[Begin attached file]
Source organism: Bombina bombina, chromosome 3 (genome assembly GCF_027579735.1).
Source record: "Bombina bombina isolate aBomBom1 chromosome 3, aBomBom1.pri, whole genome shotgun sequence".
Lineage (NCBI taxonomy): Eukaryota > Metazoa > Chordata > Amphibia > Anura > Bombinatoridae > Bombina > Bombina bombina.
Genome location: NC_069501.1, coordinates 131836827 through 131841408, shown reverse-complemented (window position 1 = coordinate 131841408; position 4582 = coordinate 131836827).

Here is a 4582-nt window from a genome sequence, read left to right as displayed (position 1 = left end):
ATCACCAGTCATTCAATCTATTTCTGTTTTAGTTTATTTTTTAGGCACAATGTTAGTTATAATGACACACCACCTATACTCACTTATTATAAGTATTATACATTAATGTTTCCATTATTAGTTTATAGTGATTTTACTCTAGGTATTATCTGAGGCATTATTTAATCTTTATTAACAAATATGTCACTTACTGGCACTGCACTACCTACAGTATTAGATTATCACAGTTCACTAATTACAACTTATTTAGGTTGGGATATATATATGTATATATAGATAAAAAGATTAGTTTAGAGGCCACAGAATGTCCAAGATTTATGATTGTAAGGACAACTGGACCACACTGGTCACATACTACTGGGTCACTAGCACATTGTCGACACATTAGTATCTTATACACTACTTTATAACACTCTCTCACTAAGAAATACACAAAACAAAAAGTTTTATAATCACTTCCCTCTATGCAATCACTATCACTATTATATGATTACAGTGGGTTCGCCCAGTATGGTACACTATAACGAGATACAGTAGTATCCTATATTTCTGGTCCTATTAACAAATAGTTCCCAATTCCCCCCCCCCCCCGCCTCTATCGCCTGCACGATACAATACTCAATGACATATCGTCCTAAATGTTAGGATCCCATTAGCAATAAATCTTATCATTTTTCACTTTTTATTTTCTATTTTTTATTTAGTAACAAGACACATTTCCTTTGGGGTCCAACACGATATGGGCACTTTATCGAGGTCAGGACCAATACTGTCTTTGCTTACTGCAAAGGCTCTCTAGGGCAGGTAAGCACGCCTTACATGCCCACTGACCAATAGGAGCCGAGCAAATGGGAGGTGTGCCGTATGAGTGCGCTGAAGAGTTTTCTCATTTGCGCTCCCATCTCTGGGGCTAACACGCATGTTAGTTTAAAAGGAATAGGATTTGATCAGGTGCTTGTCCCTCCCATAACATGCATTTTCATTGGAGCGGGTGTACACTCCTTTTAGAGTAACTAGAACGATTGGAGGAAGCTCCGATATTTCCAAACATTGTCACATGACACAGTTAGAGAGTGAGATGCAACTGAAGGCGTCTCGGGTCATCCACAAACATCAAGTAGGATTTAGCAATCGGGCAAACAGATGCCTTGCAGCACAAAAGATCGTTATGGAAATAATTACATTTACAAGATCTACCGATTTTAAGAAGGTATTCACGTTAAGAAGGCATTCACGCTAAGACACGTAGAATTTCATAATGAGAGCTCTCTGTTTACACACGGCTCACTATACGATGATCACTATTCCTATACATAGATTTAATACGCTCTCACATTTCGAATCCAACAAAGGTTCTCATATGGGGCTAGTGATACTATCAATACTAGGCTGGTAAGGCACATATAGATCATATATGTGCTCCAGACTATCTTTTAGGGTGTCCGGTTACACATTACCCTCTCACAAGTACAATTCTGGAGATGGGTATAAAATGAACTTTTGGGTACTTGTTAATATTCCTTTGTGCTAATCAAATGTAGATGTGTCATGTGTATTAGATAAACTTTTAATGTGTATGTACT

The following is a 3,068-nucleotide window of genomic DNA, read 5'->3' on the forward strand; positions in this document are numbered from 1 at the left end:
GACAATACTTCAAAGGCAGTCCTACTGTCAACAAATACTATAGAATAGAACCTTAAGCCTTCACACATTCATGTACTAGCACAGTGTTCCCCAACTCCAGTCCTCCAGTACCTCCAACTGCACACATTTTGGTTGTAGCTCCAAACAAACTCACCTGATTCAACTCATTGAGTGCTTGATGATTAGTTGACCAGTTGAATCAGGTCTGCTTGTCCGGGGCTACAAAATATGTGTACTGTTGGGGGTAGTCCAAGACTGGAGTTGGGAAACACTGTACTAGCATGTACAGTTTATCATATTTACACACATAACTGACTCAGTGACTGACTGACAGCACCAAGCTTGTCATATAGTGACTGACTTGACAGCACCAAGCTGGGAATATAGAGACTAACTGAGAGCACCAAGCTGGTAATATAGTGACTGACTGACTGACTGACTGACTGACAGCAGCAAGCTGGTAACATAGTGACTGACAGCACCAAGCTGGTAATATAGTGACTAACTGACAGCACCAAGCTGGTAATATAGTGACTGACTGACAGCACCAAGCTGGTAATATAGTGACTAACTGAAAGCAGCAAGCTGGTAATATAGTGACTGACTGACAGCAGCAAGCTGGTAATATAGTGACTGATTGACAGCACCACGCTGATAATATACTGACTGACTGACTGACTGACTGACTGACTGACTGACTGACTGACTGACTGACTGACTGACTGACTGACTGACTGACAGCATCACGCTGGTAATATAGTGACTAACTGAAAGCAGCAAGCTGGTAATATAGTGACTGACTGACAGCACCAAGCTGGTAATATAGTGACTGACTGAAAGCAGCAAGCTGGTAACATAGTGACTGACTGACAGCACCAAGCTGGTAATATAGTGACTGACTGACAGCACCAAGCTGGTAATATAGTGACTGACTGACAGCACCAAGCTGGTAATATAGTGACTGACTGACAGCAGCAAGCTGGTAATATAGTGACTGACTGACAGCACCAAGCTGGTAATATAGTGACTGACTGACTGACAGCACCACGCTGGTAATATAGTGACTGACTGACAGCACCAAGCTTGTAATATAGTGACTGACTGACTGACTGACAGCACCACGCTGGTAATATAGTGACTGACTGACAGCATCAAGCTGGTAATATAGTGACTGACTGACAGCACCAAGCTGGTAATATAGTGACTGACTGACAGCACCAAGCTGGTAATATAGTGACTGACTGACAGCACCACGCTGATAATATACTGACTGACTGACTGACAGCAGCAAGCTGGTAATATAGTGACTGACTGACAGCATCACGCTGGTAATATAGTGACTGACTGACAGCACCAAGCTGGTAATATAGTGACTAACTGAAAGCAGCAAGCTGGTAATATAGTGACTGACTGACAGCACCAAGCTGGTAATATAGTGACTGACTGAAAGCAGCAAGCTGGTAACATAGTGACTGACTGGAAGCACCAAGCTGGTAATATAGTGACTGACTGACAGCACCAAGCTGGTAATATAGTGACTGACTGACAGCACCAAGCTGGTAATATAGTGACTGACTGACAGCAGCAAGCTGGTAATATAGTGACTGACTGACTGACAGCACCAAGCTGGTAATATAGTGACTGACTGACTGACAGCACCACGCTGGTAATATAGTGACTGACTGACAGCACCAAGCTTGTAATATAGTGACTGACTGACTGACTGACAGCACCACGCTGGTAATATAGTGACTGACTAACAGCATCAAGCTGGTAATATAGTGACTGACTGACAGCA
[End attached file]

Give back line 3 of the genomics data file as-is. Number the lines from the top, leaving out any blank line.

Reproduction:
Lineage (NCBI taxonomy): Eukaryota > Metazoa > Chordata > Amphibia > Anura > Bombinatoridae > Bombina > Bombina bombina.